We have learned that the drugs sold in the United States are oftentimes composed of byproducts that come from other countries. Unfortunately, we have also learned that there is very little oversight of the safety and efficacy of those byproducts. The recent scare relating to heparin is an indication of how poor the oversight actually is. Issues regarding the safety and cleanliness of our pharmaceuticals, unfortunately, are not limited to the byproducts coming from other countries.
The Food and Drug Administration recently sent a warning letter to Richard Clark, Merck’s chief executive officer, addressing sterility problems at Merck’s vaccine plant in West Point, Pennsylvania. The plant manufactures a number of children’s vaccines and a small number of adult vaccines. Because of sterility problems, the plant was forced to recall two vaccines in December 2007. Apparently, the sterility issue has not been resolved and that’s difficult to comprehend. One would think that the FDA would have followed up to make sure the problems were corrected.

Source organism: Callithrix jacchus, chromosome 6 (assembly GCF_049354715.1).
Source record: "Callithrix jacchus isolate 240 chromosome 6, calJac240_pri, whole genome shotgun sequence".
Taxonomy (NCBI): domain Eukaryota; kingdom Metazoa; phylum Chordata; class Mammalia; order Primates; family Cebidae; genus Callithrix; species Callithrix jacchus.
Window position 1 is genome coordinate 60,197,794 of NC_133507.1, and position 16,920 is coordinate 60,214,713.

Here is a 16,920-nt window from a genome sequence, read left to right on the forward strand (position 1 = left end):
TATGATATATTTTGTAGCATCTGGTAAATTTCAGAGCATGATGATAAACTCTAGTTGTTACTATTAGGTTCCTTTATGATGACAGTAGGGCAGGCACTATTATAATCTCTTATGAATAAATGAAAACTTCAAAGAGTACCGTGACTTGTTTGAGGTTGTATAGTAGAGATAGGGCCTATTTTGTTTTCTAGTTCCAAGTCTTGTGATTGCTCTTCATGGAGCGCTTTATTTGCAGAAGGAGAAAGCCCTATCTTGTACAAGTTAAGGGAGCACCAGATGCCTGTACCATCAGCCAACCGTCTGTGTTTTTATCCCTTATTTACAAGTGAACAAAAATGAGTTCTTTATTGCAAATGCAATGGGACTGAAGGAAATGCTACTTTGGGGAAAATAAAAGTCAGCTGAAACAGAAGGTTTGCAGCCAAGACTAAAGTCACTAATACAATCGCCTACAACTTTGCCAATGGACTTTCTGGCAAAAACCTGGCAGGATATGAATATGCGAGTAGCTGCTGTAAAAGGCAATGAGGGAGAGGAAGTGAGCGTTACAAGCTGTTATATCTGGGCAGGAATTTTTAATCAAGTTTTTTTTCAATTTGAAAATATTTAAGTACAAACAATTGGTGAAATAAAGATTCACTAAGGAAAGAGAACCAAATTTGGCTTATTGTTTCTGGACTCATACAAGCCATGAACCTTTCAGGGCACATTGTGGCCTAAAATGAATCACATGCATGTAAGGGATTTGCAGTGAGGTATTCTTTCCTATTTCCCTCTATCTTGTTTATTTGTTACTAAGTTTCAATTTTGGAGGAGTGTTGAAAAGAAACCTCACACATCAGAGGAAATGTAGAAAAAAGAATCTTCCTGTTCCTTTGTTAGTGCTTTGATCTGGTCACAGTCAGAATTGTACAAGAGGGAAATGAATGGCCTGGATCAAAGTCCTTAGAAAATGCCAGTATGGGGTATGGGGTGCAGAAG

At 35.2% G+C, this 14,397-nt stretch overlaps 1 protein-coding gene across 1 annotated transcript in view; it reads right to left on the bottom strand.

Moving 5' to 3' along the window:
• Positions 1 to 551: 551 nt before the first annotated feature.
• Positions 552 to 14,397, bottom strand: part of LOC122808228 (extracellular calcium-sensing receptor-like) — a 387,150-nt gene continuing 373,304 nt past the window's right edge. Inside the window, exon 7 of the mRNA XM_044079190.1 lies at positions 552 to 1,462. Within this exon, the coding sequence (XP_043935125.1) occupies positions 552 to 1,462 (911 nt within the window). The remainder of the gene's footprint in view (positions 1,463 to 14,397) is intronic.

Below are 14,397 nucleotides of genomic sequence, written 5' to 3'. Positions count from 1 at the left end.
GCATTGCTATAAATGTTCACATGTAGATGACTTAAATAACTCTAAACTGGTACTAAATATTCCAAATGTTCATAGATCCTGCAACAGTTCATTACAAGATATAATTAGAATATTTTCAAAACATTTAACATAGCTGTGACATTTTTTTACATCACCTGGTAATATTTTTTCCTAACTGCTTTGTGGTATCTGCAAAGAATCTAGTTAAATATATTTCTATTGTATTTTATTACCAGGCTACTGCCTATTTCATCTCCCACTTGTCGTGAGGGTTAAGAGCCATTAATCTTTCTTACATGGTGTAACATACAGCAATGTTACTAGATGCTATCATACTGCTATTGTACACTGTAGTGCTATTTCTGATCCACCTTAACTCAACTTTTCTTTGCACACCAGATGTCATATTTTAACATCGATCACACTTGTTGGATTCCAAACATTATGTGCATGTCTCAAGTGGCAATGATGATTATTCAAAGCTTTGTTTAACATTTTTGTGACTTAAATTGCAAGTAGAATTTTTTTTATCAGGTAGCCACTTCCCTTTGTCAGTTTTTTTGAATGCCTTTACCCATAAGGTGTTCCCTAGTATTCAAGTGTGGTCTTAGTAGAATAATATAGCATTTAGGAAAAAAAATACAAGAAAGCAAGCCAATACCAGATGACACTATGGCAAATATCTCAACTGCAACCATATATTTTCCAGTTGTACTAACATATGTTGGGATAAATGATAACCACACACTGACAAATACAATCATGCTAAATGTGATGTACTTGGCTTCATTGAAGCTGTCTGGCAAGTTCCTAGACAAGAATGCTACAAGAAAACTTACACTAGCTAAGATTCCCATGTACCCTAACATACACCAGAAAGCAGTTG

The FDA cautioned Merck about a number of procedural violations and went further to state that Merck’s responses to the agency’s inspections and concerns were “inadequate to address the serious deviations” raised by its inspectors. The FDA has stated that it does not believe the sterility issues will affect the safety of the vaccines. Hopefully, that will prove to be an accurate assessment of what could be a most serious situation.
Source: New York Times
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